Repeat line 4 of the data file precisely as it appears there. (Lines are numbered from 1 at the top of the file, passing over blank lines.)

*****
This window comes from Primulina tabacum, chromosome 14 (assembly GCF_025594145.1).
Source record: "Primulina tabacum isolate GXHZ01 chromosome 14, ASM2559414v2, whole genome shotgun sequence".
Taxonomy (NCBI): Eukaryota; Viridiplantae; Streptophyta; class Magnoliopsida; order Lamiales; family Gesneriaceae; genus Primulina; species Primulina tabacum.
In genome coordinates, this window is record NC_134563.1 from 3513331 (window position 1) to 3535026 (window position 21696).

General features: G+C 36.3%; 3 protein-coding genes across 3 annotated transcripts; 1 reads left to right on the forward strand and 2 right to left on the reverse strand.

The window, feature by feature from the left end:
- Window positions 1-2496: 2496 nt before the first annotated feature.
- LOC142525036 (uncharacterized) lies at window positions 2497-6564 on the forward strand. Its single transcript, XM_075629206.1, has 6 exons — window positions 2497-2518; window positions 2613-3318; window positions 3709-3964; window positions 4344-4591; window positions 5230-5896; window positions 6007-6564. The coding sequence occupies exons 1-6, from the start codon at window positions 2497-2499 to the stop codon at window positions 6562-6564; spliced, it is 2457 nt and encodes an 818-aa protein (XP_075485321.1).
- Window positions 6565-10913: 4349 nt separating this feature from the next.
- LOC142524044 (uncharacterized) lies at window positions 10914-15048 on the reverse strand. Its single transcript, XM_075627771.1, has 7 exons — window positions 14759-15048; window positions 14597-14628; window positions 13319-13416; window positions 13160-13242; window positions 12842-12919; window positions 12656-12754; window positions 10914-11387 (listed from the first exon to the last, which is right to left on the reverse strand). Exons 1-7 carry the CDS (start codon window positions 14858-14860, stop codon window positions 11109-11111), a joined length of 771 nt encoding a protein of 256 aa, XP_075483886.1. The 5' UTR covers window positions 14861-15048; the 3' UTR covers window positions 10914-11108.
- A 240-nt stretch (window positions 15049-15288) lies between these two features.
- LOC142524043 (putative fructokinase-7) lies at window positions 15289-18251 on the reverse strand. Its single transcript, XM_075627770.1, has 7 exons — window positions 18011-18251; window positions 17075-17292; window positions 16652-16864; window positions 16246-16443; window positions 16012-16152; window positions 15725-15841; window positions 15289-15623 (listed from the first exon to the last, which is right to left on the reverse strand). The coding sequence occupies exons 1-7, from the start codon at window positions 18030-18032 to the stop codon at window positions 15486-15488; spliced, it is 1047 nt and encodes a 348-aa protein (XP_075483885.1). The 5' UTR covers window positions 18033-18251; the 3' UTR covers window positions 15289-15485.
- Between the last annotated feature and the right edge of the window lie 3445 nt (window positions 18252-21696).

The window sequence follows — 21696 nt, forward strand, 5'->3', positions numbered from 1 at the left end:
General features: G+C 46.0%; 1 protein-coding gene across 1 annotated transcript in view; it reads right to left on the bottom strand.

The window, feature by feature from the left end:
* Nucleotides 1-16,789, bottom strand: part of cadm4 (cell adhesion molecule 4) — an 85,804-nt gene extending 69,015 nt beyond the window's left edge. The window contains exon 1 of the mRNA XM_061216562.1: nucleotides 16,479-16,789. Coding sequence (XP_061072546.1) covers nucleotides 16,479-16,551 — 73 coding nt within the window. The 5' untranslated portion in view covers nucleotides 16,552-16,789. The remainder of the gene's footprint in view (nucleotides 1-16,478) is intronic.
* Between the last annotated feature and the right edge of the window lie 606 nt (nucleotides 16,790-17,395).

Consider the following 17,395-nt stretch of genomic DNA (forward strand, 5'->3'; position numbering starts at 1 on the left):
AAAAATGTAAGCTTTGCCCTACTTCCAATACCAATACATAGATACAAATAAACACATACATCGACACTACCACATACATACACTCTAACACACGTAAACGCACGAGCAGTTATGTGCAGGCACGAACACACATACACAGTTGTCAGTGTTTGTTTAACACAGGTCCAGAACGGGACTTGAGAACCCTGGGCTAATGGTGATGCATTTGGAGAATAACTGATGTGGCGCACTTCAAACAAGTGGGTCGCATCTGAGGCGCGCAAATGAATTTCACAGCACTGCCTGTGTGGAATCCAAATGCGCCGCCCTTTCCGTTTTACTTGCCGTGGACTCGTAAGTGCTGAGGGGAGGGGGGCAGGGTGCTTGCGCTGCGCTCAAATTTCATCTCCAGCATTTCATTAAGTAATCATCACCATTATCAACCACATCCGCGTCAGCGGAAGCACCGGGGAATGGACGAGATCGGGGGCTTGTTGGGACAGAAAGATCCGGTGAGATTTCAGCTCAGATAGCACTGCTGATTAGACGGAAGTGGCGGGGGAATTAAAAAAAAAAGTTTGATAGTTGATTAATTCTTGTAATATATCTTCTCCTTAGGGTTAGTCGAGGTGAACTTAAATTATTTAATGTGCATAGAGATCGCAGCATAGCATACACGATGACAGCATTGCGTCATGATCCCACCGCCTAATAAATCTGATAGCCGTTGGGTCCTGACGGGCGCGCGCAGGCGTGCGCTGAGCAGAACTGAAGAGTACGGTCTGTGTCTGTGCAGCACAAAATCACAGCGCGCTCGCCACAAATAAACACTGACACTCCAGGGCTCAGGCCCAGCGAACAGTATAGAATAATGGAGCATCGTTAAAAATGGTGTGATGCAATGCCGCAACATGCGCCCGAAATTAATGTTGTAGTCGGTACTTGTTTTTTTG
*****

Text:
In genome coordinates, this window is record NC_134563.1 from 3513331 (window position 1) to 3535026 (window position 21696).